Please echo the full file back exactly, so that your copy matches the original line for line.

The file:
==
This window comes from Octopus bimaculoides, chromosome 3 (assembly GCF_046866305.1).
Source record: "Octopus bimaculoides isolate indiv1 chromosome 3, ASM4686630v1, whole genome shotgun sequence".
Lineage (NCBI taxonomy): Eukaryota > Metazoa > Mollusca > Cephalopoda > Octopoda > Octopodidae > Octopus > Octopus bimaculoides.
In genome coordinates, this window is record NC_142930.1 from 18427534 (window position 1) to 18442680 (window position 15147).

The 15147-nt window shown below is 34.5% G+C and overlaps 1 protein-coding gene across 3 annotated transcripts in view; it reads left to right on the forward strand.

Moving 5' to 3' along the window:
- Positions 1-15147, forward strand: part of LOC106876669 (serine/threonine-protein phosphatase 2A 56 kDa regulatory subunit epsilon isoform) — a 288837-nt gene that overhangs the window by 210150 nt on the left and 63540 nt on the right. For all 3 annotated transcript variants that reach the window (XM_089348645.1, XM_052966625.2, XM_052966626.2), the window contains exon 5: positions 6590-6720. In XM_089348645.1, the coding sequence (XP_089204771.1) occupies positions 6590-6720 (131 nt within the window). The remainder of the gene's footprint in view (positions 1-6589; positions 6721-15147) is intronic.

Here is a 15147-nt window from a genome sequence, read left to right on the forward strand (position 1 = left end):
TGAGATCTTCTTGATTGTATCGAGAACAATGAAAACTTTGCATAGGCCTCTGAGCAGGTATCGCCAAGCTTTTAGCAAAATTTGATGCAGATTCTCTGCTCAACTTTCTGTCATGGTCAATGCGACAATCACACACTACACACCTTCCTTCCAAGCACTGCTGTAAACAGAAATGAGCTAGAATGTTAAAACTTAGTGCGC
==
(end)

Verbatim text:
This window comes from Octopus bimaculoides, chromosome 3 (assembly GCF_046866305.1).
Source record: "Octopus bimaculoides isolate indiv1 chromosome 3, ASM4686630v1, whole genome shotgun sequence".
Lineage (NCBI taxonomy): Eukaryota > Metazoa > Mollusca > Cephalopoda > Octopoda > Octopodidae > Octopus > Octopus bimaculoides.
In genome coordinates, this window is record NC_142930.1 from 18427534 (window position 1) to 18442680 (window position 15147).

The 15147-nt window shown below is 34.5% G+C and overlaps 1 protein-coding gene across 3 annotated transcripts in view; it reads left to right on the forward strand.

Moving 5' to 3' along the window:
- Positions 1-15147, forward strand: part of LOC106876669 (serine/threonine-protein phosphatase 2A 56 kDa regulatory subunit epsilon isoform) — a 288837-nt gene that overhangs the window by 210150 nt on the left and 63540 nt on the right. For all 3 annotated transcript variants that reach the window (XM_089348645.1, XM_052966625.2, XM_052966626.2), the window contains exon 5: positions 6590-6720. In XM_089348645.1, the coding sequence (XP_089204771.1) occupies positions 6590-6720 (131 nt within the window). The remainder of the gene's footprint in view (positions 1-6589; positions 6721-15147) is intronic.

Here is a 15147-nt window from a genome sequence, read left to right on the forward strand (position 1 = left end):
TGAGATCTTCTTGATTGTATCGAGAACAATGAAAACTTTGCATAGGCCTCTGAGCAGGTATCGCCAAGCTTTTAGCAAAATTTGATGCAGATTCTCTGCTCAACTTTCTGTCATGGTCAATGCGACAATCACACACTACACACCTTCCTTCCAAGCACTGCTGTAAACAGAAATGAGCTAGAATGTTAAAACTTAGTGCGC